Go to the content

about intertwining hi/stories

No one following this article yet. 1594 views

Intertwining HiStories is a Cluster project by partners in the network Another Roadmap for Arts Education in Maseru, Johannesburg, Hong Kong, Lubumbashi, Nyanza, Vienna, Kampala/Namulanda and Geneva/Zurich. Between June 2016 and July 2018, the working groups will study histories of arts education and their global overlapping within particular case studies (“stories”). Our general research interest is: What does the intertwining of these stories mean for practices of education through and on the arts? The cluster’s work addresses

  1. the transfer of ‘art’ and ‘education’ from Europe to the Global South within the colonial context, the appropriation and localizing of concepts
  2. models of critical pedagogy in arts education and their international circulation, focusing mainly on the 1970s
  3. the reactivation of historical experiences for the purpose of current practice

Intertwining HiStories asks e.g.: What does it mean that texts of the art education movement in Germany in the late 19th and early 20th century were being a main reference for development of school art education in China, despite the fact that China had a different system of aesthetic, art creation and education? (Archival research in China, Japan, Germany by Yuk Lin Cheng, Senior Teaching Fellow of the Hong Kong Institute of Education). What does it mean for studying arts in Uganda today, that the vision of “authentic” African art fostered in the foundation of the Art School relied on European fascinations for arts from West Africa?(Archival and interview/focus group based research in Uganda and UK by artist researcher Emma Wolukau-Wanambwa). What is the reason why the Brazilian pedagogue Paulo Freire lived in Geneva for 10 years, and yet there is barely any work about his life and works in Switzerland, whilst at the same time his writings are highly en vogue as a reference in the European art scene? (Archival research and pedagogical-artistic projects in Geneva and Zurich by microsillons, Carmen Mörsch and Nora Landkammer).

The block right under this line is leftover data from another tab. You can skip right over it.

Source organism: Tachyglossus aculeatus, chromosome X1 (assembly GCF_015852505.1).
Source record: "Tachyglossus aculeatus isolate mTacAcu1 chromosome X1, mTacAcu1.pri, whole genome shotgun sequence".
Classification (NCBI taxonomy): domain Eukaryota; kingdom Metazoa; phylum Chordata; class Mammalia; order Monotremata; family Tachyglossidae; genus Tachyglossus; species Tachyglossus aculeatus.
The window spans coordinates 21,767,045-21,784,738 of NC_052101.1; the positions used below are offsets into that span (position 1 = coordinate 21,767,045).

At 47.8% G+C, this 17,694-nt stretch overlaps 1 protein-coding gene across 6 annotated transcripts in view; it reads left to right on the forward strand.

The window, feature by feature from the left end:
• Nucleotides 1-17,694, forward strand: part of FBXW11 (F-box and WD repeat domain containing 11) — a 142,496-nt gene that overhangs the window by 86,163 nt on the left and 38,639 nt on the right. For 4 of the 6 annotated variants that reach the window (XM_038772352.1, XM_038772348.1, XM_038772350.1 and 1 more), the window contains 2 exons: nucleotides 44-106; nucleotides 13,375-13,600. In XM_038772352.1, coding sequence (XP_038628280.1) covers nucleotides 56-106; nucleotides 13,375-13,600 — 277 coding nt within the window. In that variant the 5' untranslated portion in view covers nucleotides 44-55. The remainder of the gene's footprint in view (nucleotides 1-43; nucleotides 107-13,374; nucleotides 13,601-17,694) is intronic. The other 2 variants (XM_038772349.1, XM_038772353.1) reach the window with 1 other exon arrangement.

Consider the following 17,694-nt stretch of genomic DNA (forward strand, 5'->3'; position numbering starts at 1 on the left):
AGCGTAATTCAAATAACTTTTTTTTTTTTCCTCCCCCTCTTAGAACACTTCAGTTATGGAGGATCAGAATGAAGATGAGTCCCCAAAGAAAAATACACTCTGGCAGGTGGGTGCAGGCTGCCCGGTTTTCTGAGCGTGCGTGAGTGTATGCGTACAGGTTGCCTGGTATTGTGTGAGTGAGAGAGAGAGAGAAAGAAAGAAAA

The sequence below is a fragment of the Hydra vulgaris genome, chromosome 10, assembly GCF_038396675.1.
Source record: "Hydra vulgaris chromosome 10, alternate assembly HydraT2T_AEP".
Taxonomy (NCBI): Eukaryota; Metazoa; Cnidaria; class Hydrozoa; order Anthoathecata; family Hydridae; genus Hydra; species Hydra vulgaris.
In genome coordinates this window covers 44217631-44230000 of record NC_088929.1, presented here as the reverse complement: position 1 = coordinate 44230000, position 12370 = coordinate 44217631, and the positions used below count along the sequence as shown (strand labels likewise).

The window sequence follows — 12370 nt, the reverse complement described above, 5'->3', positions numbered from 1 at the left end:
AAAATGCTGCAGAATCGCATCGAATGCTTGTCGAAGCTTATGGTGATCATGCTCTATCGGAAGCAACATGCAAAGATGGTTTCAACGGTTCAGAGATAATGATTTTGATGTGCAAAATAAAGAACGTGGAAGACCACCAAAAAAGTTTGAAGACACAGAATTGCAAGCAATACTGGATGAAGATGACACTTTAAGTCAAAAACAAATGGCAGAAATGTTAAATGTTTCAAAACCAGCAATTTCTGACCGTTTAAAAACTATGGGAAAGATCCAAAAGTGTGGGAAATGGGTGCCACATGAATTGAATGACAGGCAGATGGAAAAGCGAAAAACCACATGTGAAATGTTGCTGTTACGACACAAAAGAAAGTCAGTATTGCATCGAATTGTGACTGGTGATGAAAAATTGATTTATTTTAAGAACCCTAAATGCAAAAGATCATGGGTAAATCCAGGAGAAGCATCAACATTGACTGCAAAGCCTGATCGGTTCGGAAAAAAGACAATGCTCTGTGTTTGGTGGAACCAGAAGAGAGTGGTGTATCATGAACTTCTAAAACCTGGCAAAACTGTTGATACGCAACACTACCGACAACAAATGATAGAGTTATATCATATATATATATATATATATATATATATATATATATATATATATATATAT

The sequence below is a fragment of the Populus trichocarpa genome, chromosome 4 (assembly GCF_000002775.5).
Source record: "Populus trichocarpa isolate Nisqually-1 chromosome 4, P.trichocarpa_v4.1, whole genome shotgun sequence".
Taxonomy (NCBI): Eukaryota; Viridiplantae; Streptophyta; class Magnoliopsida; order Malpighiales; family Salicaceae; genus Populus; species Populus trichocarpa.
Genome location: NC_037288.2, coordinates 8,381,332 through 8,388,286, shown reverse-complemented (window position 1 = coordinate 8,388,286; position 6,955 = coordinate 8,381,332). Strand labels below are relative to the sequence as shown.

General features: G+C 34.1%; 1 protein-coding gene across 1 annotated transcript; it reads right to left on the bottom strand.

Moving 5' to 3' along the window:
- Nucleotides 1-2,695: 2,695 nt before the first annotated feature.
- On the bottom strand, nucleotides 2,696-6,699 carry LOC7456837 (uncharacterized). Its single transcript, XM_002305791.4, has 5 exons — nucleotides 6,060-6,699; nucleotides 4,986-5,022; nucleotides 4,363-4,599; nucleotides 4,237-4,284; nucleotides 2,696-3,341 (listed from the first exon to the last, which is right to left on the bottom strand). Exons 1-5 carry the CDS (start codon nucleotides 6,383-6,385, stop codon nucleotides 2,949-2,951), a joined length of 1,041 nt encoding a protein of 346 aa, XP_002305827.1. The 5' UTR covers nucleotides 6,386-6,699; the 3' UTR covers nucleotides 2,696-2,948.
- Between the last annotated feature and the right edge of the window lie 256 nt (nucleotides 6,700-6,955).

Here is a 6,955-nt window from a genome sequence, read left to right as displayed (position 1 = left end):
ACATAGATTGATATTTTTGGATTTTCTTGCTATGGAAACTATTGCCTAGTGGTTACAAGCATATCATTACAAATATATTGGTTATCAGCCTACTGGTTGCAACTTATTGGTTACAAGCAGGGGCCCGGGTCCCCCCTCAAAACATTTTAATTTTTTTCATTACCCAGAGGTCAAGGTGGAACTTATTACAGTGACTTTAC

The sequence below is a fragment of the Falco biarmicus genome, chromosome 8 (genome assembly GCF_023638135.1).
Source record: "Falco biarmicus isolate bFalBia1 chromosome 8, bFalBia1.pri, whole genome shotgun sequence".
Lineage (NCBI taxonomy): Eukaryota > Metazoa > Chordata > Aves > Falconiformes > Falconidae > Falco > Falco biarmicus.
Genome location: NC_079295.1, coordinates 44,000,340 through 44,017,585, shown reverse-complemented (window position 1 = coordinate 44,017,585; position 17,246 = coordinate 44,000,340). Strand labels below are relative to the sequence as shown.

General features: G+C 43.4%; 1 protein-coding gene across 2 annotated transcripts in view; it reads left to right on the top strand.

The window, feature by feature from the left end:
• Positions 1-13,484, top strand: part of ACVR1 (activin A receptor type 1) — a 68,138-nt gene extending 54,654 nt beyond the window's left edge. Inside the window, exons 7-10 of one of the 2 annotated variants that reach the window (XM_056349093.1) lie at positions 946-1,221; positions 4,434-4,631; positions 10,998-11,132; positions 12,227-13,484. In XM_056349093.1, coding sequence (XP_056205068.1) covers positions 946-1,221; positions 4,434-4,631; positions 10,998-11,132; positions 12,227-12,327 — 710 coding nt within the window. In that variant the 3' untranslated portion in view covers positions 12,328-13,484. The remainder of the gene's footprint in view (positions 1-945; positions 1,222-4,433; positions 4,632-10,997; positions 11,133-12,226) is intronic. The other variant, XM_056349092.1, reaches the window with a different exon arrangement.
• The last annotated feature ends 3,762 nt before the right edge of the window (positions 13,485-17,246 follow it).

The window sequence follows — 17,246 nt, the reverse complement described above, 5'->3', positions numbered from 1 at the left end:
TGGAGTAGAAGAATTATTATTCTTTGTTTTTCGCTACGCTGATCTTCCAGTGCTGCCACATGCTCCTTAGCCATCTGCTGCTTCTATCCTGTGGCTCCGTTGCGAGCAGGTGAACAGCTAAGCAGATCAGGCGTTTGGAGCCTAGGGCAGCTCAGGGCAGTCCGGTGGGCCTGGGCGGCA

The merit of bringing these HiStories together is to make the connections between these seemingly unrelated historical events known in the field of arts education and thereby contribute to a reflective understanding, and practice, of educating through and in the arts in a global context. Methodologically, the local research actions will use a trans-disciplinary triangulation of archive research, oral history (narrative interviews) and arts based research, combining research with participatory practices. The project will lead to a “Shaking Histories festival”, learning units for the training of teachers and museum educators, practical artistic-pedagogical projects as well as a travelling exhibition.

The project is carried out with the support of Stiftung Mercator Schweiz, Allianz Kulturstiftung, Art EDU Stiftung and Zurich University of the Arts ZHdK.